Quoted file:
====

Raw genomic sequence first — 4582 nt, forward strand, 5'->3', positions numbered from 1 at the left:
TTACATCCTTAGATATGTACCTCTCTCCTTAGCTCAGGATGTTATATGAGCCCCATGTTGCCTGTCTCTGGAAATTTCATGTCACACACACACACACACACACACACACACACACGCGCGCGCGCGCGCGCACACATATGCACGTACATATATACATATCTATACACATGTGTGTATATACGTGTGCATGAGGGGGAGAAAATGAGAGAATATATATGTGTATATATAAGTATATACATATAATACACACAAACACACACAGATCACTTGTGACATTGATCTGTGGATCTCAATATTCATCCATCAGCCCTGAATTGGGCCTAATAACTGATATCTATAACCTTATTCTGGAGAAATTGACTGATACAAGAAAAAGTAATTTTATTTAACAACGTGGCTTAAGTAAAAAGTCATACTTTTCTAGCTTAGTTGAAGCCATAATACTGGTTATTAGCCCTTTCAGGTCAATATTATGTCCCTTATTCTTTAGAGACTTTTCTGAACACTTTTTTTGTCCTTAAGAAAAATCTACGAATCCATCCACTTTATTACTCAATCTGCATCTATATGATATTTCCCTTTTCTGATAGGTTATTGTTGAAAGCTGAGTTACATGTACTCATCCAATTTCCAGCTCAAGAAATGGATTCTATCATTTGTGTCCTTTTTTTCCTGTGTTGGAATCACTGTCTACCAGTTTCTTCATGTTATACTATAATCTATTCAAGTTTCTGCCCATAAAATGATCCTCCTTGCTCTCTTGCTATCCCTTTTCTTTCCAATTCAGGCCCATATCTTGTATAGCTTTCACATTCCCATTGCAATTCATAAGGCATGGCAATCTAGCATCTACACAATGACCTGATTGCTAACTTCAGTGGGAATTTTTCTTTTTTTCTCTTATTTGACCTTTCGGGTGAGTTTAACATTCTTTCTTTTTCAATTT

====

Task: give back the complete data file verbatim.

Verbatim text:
Raw genomic sequence first — 4582 nt, forward strand, 5'->3', positions numbered from 1 at the left:
TTACATCCTTAGATATGTACCTCTCTCCTTAGCTCAGGATGTTATATGAGCCCCATGTTGCCTGTCTCTGGAAATTTCATGTCACACACACACACACACACACACACACACACACGCGCGCGCGCGCGCGCACACATATGCACGTACATATATACATATCTATACACATGTGTGTATATACGTGTGCATGAGGGGGAGAAAATGAGAGAATATATATGTGTATATATAAGTATATACATATAATACACACAAACACACACAGATCACTTGTGACATTGATCTGTGGATCTCAATATTCATCCATCAGCCCTGAATTGGGCCTAATAACTGATATCTATAACCTTATTCTGGAGAAATTGACTGATACAAGAAAAAGTAATTTTATTTAACAACGTGGCTTAAGTAAAAAGTCATACTTTTCTAGCTTAGTTGAAGCCATAATACTGGTTATTAGCCCTTTCAGGTCAATATTATGTCCCTTATTCTTTAGAGACTTTTCTGAACACTTTTTTTGTCCTTAAGAAAAATCTACGAATCCATCCACTTTATTACTCAATCTGCATCTATATGATATTTCCCTTTTCTGATAGGTTATTGTTGAAAGCTGAGTTACATGTACTCATCCAATTTCCAGCTCAAGAAATGGATTCTATCATTTGTGTCCTTTTTTTCCTGTGTTGGAATCACTGTCTACCAGTTTCTTCATGTTATACTATAATCTATTCAAGTTTCTGCCCATAAAATGATCCTCCTTGCTCTCTTGCTATCCCTTTTCTTTCCAATTCAGGCCCATATCTTGTATAGCTTTCACATTCCCATTGCAATTCATAAGGCATGGCAATCTAGCATCTACACAATGACCTGATTGCTAACTTCAGTGGGAATTTTTCTTTTTTTCTCTTATTTGACCTTTCGGGTGAGTTTAACATTCTTTCTTTTTCAATTT